For Web publishing your choices are much more restricted. At present there are only three graphics file formats with wide support on the Internet: Graphical Interchange Format (GIF), Joint Photographic Expert Group (JPG) format, and Portable Network Graphics (PNG) format.
GIF format can be used only with 256 color and gray scale images. Since many stamps, particularly older ones, were printed in a limited range of colors, the GIF format is perfectly adequate. When the purpose of an image is to show the stamp's centering and perforations, GIF will always serve perfectly well. Its advantage over the JPG and PNG formats (discussed next) is that the file size is often smaller. GIF files are compressed to save space using a loss-free compression scheme, which means that the image you get out is exactly the same as the image you put in.
How can a GIF file, with only 256 colors, give decent reproduction? Here's how it works. When you save a file in GIF format, the software analyzes the image and selects the 256 colors, from some 16 million that are available, that the image will use (this is called the palette). For example, with a stamp that uses shades of red on a white background, the palette will consist entirely of shades of white and red - enough different shades to give an excellent reproduction. Look at the following example (Japan Scott #195) to see what I mean.
|Saved as GIF|
|Saved as JPG|
For True Color images you must use JPG or PNG. A True Color image can display over 16 million different colors. For accurate reproduction of stamps with many colors, such as those that use photographs, one of these two formats is required.
The JPG format introduces one additional complication. Like GIF, JPG is a compressed format. Unlike GIF, JPG uses a lossy compression algorithm which means that some information is lost during compression - in other words, the image you get out is not as good as the image you put in. When you save an image as a JPG file you must specify the level of compression to use. More compression results in a smaller file and lower image quality. At lower compression (higher quality) levels, JPG files give you perfectly good images as you can see below.
The images below give you an idea of the effects of different levels of JPG compression. I used a program that offers compression levels from 1 to 99. Be aware that other graphics program divide the JPG compression range differently, 1-10 for example or 0-255.
Compression 15 - 15KB
Compression 40 - 8.5KB
Compression 90 - 3.1KB
You must decide what level of compression suits your needs and file size restrictions. A level of 90 is clearly unsuitable, while a level of 40 would probably be okay for non-critical uses. Compressing at a level of 15 certainly gives the most attractive and detailed image, but at a significant cost in file size. Be warned that different programs express JPEG compression differently--with some, higher numbers mean higher quality (and hence) larger files, while others use higher numbers to mean more compression (less quality and smaller files).
Another aspect of JPG files I will mention is called generational loss. If you open, edit, and save a JPG file multiple times, a little bit of quality is lost each time due to the compression procedure. This is rarely of any real concern but, if you will be doing a lot of opening and saving with an image, you might want to keep it in a different format, such as TIF or BMP, and then save it as JPG only once it is finished.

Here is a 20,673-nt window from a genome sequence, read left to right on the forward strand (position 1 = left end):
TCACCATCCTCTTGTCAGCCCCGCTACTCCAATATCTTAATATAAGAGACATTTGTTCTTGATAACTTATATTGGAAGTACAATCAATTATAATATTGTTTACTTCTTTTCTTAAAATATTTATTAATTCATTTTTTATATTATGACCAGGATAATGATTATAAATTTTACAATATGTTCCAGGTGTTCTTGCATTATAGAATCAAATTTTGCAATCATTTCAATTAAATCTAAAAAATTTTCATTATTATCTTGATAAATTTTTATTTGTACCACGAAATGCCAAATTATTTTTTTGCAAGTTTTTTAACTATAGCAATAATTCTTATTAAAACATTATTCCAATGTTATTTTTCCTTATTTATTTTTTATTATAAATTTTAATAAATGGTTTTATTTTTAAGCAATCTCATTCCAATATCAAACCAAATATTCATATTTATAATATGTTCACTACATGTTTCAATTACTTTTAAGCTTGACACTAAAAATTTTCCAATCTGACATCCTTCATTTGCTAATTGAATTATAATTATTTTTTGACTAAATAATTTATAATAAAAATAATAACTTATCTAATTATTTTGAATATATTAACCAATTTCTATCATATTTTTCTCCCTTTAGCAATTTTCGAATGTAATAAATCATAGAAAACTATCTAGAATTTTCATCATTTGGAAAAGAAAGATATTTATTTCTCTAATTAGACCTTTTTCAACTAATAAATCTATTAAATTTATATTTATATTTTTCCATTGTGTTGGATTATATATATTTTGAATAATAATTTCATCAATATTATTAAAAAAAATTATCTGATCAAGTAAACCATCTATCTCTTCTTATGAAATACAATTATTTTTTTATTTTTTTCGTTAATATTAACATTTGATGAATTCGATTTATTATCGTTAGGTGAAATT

A third relatively new Web file format, PNG (for Portable Network Graphics), is now widely supported. PNG combines GIF's loss-free compression with JPEG's 24 bit color support. For many uses, however, JPG remains superior to PNG because of file size issues. Using a low level of JPG compression usually gives perfectly acceptable image quality with a significantly smaller file size than PNG.
I have noticed a lot of confusion about size and resolution of digital images. I'll try to provide some clarification here. Note that this discussion applies only to bitmapped digital images, which are the kind you are dealing with when you use a scanner or digital camera. Vector images are another matter but they are not relevant in this context.
First of all you need to realize that a digital image really does not have a physical size. To say that a digital image is, say, 4x6 inches is meaningless. After all, the image is just a collection of pixels stored in memory or on your hard disk. A digital image does, however, have a pixel size - the number of pixels horizontally and vertically. This is the only "size" that is inherent in any bitmapped digital image.
It can be useful, however, to assign a physical size to a digital image. Suppose that you scan a 4x6 inch postcard. If the resulting image is assigned the size "4x6 inches" then people viewing the image will know the actual size of the postcard. It also means that when you print the image at "normal" size it will print at this size (at least with all the software I have seen). All digital image files include this size information with an image. Scanned images are assigned a physical size that corresponds to the actual size of the area that is scanned - which makes perfect sense.